National Emission Standards for Hazardous Air Pollutants Compliance Monitoring
- New Source Performance Standards and State Implementation Plans
- National Emission Standards for Hazardous Air Pollutants (NESHAPS) Air Toxics
- Stratospheric Ozone
- Wood Heaters
- 112(r) General Duty Clause and Risk Management Plans
- Mobile Sources
- Asbestos Demolition and Renovation
- Acid Rain inspection and trading programs
- Applicability Determination Index
National Emission Standards for Hazardous Air Pollutants (NESHAPS) are stationary source standards for hazardous air pollutants. Hazardous air pollutants (HAPs) are those pollutants that are known or suspected to cause cancer or other serious health effects, such as reproductive effects or birth defects, or adverse environmental effects.
EPA develops national priorities that focus on significant environmental risks and noncompliance patterns. For Fiscal Years 2005 to 2007, the Clean Air Act: Air Toxics national priorities strategy focuses on categories of sources that emit HAPs.
- Vinyl chloride
The 1990 Clean Air Act Amendments, significantly expanded EPA’s authority to regulate hazardous air pollutants. Section 112 of the Clean Air Act lists 187 hazardous air pollutants to be regulated by source category.
The NESHAPs promulgated after the 1990 Clean Air Act Amendments are found in 40 CFR Part 63. These standards require application of technology based emissions standards referred to as Maximum Achievable Control Technology (MACT). Consequently, these post-1990 NESHAPs are also referred to as MACT standards. The NESHAPs are delegated to the states but both EPA and the states implement and enforce these standards.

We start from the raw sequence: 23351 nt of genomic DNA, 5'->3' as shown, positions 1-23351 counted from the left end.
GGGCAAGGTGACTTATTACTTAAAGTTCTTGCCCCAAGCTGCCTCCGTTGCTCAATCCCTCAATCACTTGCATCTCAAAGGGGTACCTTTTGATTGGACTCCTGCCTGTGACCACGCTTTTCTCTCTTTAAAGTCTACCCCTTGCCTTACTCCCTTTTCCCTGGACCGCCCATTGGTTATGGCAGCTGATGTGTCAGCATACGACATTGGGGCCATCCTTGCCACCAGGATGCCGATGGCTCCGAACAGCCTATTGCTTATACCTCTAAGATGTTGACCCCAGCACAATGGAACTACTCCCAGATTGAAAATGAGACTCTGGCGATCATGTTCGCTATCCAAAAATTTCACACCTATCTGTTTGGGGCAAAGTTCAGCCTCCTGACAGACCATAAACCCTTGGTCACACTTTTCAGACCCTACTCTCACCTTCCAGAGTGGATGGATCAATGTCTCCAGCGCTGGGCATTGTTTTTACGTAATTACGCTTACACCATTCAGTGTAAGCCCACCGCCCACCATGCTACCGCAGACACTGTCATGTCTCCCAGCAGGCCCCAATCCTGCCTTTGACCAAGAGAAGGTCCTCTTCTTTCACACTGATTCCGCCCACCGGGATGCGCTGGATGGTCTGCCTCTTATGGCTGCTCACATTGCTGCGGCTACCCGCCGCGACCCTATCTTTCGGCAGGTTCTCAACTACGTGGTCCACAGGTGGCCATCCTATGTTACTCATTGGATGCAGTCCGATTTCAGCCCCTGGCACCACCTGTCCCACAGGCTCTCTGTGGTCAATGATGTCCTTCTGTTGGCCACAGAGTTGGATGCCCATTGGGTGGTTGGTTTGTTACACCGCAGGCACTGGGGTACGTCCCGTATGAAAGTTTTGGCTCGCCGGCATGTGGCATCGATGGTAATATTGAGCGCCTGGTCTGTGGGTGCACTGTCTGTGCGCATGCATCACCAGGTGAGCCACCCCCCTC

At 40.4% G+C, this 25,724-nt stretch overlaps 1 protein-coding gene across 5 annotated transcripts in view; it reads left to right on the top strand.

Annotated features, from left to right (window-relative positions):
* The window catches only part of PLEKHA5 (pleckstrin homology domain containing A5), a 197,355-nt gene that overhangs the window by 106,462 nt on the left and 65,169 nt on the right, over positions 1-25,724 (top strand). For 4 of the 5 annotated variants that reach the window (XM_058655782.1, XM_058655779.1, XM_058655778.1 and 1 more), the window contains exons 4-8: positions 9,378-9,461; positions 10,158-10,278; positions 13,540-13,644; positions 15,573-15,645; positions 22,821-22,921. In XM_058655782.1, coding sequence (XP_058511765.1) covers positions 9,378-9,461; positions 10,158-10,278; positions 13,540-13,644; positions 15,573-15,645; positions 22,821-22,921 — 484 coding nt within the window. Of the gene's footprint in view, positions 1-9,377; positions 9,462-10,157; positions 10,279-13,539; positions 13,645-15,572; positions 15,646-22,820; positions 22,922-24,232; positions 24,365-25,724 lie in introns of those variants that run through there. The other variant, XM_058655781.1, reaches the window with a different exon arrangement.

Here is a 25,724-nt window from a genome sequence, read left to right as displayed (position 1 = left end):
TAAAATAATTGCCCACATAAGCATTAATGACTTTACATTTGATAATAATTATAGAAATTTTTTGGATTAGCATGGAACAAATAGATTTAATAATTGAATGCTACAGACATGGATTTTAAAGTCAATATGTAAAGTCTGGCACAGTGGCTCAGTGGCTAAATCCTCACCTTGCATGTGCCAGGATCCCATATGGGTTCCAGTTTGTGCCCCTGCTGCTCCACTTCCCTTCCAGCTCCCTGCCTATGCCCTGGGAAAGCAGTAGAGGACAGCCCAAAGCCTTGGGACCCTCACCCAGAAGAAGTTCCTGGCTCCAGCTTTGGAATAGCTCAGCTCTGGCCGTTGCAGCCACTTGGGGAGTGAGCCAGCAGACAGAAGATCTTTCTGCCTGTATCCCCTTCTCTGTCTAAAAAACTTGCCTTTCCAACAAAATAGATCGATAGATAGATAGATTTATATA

Compliance Monitoring Program
EPA conducts inspections of facilities subject to the regulations to determine compliance. EPA inspections include:
- Reviewing reports and records
- Interviewing facility personnel knowledgeable of the facility
- Inspecting the processes that have emissions points subject to the standard sampling wastewater discharges, if applicable
- Inspecting against design and work practice standards
- Reviewing leak detection and repair methods
See The Implementation Tool Miscellaneous Organic Chemical Manufacturing NESHAP and The Inspection Tool for the Miscellaneous Organic Chemical Manufacturing NESHAP for inspection protocols which have been developed for the Miscellaneous Organic Chemical Manufacturing NESHAP and the Miscellaneous Coating Manufacturing NESHAP, respectively.
Sources subject to NESHAPs are required to perform an initial performance test to demonstrate compliance. To demonstrate continuous compliance, sources are generally required to monitor control device operating parameters which are established during the initial performance test. Sources may also be required to install and operate continuous emission monitors to demonstrate compliance. Consistent with EPA’s Clean Air Act Stationary Source Compliance Monitoring Strategy (PDF) (14 pp, 71K, About PDF), NESHAP sources that meet the Clean Air Act definition of “major source” generally receive a full compliance evaluation by the state or regional office at least once every two years.
- Issuance of waivers
- Notification requirements
- Observation of tests
- Representative performance
- Stoppages and postponement of tests
The guidance is not a regulation, nor is it intended to change any underlying regulatory requirements specified in individual NSPS, NESHAP, MACT, state or local regulations. The guidance merely documents and clarifies existing regulatory requirements and Agency guidance on stack testing. This final guidance supersedes the February 2, 2004 interim guidance.
For additional information on NESHAPs, MACT standards and hazardous air pollutants, see the EPA’s Air Toxics Web site.